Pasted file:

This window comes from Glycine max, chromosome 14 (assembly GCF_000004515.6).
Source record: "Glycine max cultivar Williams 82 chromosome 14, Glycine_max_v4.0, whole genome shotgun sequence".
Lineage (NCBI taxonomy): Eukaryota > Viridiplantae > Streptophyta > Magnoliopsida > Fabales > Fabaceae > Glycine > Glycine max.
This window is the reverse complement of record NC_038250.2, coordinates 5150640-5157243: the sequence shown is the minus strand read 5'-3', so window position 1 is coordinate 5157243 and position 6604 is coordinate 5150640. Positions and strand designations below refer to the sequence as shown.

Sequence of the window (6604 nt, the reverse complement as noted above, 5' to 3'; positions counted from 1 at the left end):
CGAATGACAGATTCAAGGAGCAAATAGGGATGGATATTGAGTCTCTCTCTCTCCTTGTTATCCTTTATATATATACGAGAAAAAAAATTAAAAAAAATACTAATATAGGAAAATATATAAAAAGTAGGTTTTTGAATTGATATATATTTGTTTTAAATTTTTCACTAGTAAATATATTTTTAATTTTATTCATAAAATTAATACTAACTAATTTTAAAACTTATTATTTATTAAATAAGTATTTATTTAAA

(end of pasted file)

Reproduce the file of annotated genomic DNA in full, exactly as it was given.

This window comes from Glycine max, chromosome 14 (assembly GCF_000004515.6).
Source record: "Glycine max cultivar Williams 82 chromosome 14, Glycine_max_v4.0, whole genome shotgun sequence".
Lineage (NCBI taxonomy): Eukaryota > Viridiplantae > Streptophyta > Magnoliopsida > Fabales > Fabaceae > Glycine > Glycine max.
This window is the reverse complement of record NC_038250.2, coordinates 5150640-5157243: the sequence shown is the minus strand read 5'-3', so window position 1 is coordinate 5157243 and position 6604 is coordinate 5150640. Positions and strand designations below refer to the sequence as shown.

Sequence of the window (6604 nt, the reverse complement as noted above, 5' to 3'; positions counted from 1 at the left end):
CGAATGACAGATTCAAGGAGCAAATAGGGATGGATATTGAGTCTCTCTCTCTCCTTGTTATCCTTTATATATATACGAGAAAAAAAATTAAAAAAAATACTAATATAGGAAAATATATAAAAAGTAGGTTTTTGAATTGATATATATTTGTTTTAAATTTTTCACTAGTAAATATATTTTTAATTTTATTCATAAAATTAATACTAACTAATTTTAAAACTTATTATTTATTAAATAAGTATTTATTTAAA